Demographics[edit]

2010 census[edit]

As of the census[2] of 2010, there were 200 people, 89 households, and 53 families residing in the city. The population density was 132.5 inhabitants per square mile (51.2 /km2). There were 104 housing units at an average density of 68.9 per square mile (26.6 /km2). The racial makeup of the city was 97.0% White, 1.0% Native American, and 2.0% from two or more races.

There were 89 households of which 23.6% had children under the age of 18 living with them, 44.9% were married couples living together, 11.2% had a female householder with no husband present, 3.4% had a male householder with no wife present, and 40.4% were non-families. 34.8% of all households were made up of individuals and 18% had someone living alone who was 65 years of age or older. The average household size was 2.20 and the average family size was 2.83.

The median age in the city was 49.7 years. 22% of residents were under the age of 18; 6.5% were between the ages of 18 and 24; 16% were from 25 to 44; 32% were from 45 to 64; and 23.5% were 65 years of age or older. The gender makeup of the city was 47.5% male and 52.5% female.

2000 census[edit]

Primary occupations in the area are logging timber, farming, healthcare and resorts/tourism. The largest single employer is the Northome School. As of the census[4] of 2000, there were 230 people, 87 households, and 46 families residing in the city. The population density was 151.3 people per square mile (58.4/km²). There were 113 housing units at an average density of 74.4 per square mile (28.7/km²). The racial makeup of the city was 96.96% White, 1.74% Native American, and 1.30% from two or more races.

There were 87 households out of which 26.4% had children under the age of 18 living with them, 48.3% were married couples living together, 2.3% had a female householder with no husband present, and 47.1% were non-families. 42.5% of all households were made up of individuals and 32.2% had someone living alone who was 65 years of age or older. The average household size was 2.21 and the average family size was 3.07.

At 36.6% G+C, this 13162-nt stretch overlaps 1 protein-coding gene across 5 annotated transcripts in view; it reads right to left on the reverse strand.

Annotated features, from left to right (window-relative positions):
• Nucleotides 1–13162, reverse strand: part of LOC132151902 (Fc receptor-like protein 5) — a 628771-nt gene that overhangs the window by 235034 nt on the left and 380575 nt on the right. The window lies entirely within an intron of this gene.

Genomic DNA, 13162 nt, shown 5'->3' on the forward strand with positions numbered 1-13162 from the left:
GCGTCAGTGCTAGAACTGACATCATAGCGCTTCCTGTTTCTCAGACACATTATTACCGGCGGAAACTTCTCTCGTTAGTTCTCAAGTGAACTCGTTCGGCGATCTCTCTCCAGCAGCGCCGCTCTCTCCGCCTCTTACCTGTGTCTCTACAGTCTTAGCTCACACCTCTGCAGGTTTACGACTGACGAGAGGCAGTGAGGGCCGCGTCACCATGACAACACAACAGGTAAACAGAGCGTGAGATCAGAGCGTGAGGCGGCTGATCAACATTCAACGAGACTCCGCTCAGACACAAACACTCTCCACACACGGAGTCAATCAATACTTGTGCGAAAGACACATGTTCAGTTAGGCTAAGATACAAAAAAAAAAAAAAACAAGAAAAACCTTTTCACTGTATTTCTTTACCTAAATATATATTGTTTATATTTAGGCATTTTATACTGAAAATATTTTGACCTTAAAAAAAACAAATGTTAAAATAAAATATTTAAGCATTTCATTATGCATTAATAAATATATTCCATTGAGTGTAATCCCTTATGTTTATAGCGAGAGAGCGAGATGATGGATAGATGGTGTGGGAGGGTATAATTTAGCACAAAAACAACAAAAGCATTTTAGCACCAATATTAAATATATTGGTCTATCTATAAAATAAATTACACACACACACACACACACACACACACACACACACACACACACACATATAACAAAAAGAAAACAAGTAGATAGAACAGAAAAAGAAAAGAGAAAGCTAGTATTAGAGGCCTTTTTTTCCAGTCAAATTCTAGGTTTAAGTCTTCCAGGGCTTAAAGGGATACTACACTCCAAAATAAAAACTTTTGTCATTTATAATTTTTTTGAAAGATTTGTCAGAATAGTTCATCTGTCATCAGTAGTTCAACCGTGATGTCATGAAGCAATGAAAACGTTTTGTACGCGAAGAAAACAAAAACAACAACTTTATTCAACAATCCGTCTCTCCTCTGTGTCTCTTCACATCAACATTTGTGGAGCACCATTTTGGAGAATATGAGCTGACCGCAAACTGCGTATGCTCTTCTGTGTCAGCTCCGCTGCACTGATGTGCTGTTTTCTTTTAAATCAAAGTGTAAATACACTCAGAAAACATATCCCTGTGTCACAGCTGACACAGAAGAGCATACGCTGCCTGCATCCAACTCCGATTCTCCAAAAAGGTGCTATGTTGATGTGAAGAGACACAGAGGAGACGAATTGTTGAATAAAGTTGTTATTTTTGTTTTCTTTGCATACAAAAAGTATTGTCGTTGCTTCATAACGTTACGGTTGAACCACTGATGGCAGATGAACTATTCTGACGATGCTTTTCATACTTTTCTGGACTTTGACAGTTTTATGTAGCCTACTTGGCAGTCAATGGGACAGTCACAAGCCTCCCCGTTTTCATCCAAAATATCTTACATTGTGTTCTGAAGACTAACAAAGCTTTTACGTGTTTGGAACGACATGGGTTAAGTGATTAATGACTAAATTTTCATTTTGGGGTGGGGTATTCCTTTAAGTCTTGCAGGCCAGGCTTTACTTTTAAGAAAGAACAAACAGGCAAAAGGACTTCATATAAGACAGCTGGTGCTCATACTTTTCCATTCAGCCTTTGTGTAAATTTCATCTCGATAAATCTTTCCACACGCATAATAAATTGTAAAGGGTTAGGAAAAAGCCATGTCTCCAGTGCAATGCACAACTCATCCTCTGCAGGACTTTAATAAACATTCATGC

In the city the population was spread out with 22.6% under the age of 18, 3.9% from 18 to 24, 19.6% from 25 to 44, 23.5% from 45 to 64, and 30.4% who were 65 years of age or older. The median age was 48 years. For every 100 females there were 71.6 males. For every 100 females age 18 and over, there were 61.8 males.

The median income for a household in the city was $25,417, and the median income for a family was $36,250. Males had a median income of $30,556 versus $20,375 for females. The per capita income for the city was $14,758. About 13.0% of families and 24.2% of the population were below the poverty line, including 22.0% of those under the age of eighteen and 20.8% of those sixty five or over.

Outdoor activities[edit]

Fall brings the deer hunters and in the winter snowmobiling is a growing activity, supporting a small industry with a network of trails leading to nearby communities, including across the Big Bog State Recreation Area to Waskish Township. Winters also support ice-fishing, as cold temperatures occasionally dipping down to −40° (F or C) create ice that can support small snowplows to clear roads on the lakes.

References[edit]

  1. ^ a b "US Gazetteer files 2010". United States Census Bureau. Retrieved 2012-11-13. 
  2. ^ a b "American FactFinder". United States Census Bureau. Retrieved 2012-11-13. 
  3. ^ "Population Estimates". United States Census Bureau. Retrieved 2013-05-28. 
  4. ^ a b "American FactFinder". United States Census Bureau. Retrieved 2008-01-31. 
  5. ^ "US Board on Geographic Names". United States Geological Survey. 2007-10-25. Retrieved 2008-01-31. 
  6. ^ "2010 Census Redistricting Data (Public Law 94-171) Summary File". American FactFinder. U.S. Census Bureau, 2010 Census. Retrieved 23 April 2011. 
  7. ^ "Northome History". Retrieved 27 November 2012. 
  8. ^ "Short Supply—1900". Retrieved 2011-03-11. 
  9. ^ "M&I Railroad History". Retrieved 27 November 2012. 
  10. ^ "Blue Ox Rail to Trail". Retrieved 27 November 2012. 
  11. ^ "Wolf Range 1978-1998". 

External links[edit]